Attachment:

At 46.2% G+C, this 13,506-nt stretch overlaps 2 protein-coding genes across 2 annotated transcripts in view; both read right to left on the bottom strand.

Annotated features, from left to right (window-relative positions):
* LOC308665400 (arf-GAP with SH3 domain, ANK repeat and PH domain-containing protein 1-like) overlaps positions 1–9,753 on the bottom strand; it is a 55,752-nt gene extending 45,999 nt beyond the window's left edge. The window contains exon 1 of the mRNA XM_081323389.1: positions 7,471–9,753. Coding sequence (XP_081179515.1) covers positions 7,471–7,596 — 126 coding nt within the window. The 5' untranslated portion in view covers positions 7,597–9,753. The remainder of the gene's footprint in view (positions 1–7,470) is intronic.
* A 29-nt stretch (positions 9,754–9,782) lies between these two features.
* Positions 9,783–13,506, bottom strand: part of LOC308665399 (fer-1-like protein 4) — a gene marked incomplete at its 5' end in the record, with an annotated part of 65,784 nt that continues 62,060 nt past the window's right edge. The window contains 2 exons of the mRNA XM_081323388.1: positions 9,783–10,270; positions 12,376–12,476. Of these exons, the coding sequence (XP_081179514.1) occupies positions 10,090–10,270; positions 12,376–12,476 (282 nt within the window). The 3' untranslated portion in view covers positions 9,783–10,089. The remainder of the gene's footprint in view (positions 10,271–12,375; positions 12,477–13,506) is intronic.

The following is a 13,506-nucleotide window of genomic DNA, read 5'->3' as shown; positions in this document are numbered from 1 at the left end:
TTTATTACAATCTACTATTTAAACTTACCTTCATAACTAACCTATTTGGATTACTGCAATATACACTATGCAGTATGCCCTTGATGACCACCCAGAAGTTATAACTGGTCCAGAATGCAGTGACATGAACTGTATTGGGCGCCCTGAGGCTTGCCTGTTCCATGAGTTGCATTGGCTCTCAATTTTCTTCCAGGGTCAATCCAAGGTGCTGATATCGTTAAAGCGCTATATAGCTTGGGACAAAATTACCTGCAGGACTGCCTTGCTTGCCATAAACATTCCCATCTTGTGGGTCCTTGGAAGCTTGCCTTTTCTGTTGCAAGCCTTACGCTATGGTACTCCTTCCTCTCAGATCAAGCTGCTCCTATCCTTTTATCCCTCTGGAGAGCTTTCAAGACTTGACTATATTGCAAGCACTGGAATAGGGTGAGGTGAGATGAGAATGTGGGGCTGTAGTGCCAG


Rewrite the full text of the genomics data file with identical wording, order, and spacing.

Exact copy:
At 46.2% G+C, this 13,506-nt stretch overlaps 2 protein-coding genes across 2 annotated transcripts in view; both read right to left on the bottom strand.

Annotated features, from left to right (window-relative positions):
* LOC308665400 (arf-GAP with SH3 domain, ANK repeat and PH domain-containing protein 1-like) overlaps positions 1–9,753 on the bottom strand; it is a 55,752-nt gene extending 45,999 nt beyond the window's left edge. The window contains exon 1 of the mRNA XM_081323389.1: positions 7,471–9,753. Coding sequence (XP_081179515.1) covers positions 7,471–7,596 — 126 coding nt within the window. The 5' untranslated portion in view covers positions 7,597–9,753. The remainder of the gene's footprint in view (positions 1–7,470) is intronic.
* A 29-nt stretch (positions 9,754–9,782) lies between these two features.
* Positions 9,783–13,506, bottom strand: part of LOC308665399 (fer-1-like protein 4) — a gene marked incomplete at its 5' end in the record, with an annotated part of 65,784 nt that continues 62,060 nt past the window's right edge. The window contains 2 exons of the mRNA XM_081323388.1: positions 9,783–10,270; positions 12,376–12,476. Of these exons, the coding sequence (XP_081179514.1) occupies positions 10,090–10,270; positions 12,376–12,476 (282 nt within the window). The 3' untranslated portion in view covers positions 9,783–10,089. The remainder of the gene's footprint in view (positions 10,271–12,375; positions 12,477–13,506) is intronic.

The following is a 13,506-nucleotide window of genomic DNA, read 5'->3' as shown; positions in this document are numbered from 1 at the left end:
TTTATTACAATCTACTATTTAAACTTACCTTCATAACTAACCTATTTGGATTACTGCAATATACACTATGCAGTATGCCCTTGATGACCACCCAGAAGTTATAACTGGTCCAGAATGCAGTGACATGAACTGTATTGGGCGCCCTGAGGCTTGCCTGTTCCATGAGTTGCATTGGCTCTCAATTTTCTTCCAGGGTCAATCCAAGGTGCTGATATCGTTAAAGCGCTATATAGCTTGGGACAAAATTACCTGCAGGACTGCCTTGCTTGCCATAAACATTCCCATCTTGTGGGTCCTTGGAAGCTTGCCTTTTCTGTTGCAAGCCTTACGCTATGGTACTCCTTCCTCTCAGATCAAGCTGCTCCTATCCTTTTATCCCTCTGGAGAGCTTTCAAGACTTGACTATATTGCAAGCACTGGAATAGGGTGAGGTGAGATGAGAATGTGGGGCTGTAGTGCCAG